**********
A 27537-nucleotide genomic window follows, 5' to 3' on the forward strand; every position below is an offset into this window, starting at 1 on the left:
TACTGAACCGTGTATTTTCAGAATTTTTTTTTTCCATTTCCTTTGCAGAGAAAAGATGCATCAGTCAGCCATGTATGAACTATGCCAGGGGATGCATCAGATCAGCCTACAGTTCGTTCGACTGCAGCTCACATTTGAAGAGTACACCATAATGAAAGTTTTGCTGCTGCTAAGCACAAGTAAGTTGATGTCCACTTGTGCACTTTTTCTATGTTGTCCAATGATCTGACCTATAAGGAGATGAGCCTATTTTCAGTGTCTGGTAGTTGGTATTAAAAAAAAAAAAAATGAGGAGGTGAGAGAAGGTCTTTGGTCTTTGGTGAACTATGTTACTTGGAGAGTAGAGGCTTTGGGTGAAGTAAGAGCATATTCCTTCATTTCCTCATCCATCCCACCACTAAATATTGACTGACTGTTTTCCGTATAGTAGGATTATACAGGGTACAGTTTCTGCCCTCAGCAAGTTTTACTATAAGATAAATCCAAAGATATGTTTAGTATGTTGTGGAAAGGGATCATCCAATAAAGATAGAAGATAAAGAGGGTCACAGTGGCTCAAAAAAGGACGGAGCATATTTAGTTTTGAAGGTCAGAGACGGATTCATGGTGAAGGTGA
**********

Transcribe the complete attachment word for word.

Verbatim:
A 27537-nucleotide genomic window follows, 5' to 3' on the forward strand; every position below is an offset into this window, starting at 1 on the left:
TACTGAACCGTGTATTTTCAGAATTTTTTTTTTCCATTTCCTTTGCAGAGAAAAGATGCATCAGTCAGCCATGTATGAACTATGCCAGGGGATGCATCAGATCAGCCTACAGTTCGTTCGACTGCAGCTCACATTTGAAGAGTACACCATAATGAAAGTTTTGCTGCTGCTAAGCACAAGTAAGTTGATGTCCACTTGTGCACTTTTTCTATGTTGTCCAATGATCTGACCTATAAGGAGATGAGCCTATTTTCAGTGTCTGGTAGTTGGTATTAAAAAAAAAAAAAATGAGGAGGTGAGAGAAGGTCTTTGGTCTTTGGTGAACTATGTTACTTGGAGAGTAGAGGCTTTGGGTGAAGTAAGAGCATATTCCTTCATTTCCTCATCCATCCCACCACTAAATATTGACTGACTGTTTTCCGTATAGTAGGATTATACAGGGTACAGTTTCTGCCCTCAGCAAGTTTTACTATAAGATAAATCCAAAGATATGTTTAGTATGTTGTGGAAAGGGATCATCCAATAAAGATAGAAGATAAAGAGGGTCACAGTGGCTCAAAAAAGGACGGAGCATATTTAGTTTTGAAGGTCAGAGACGGATTCATGGTGAAGGTGA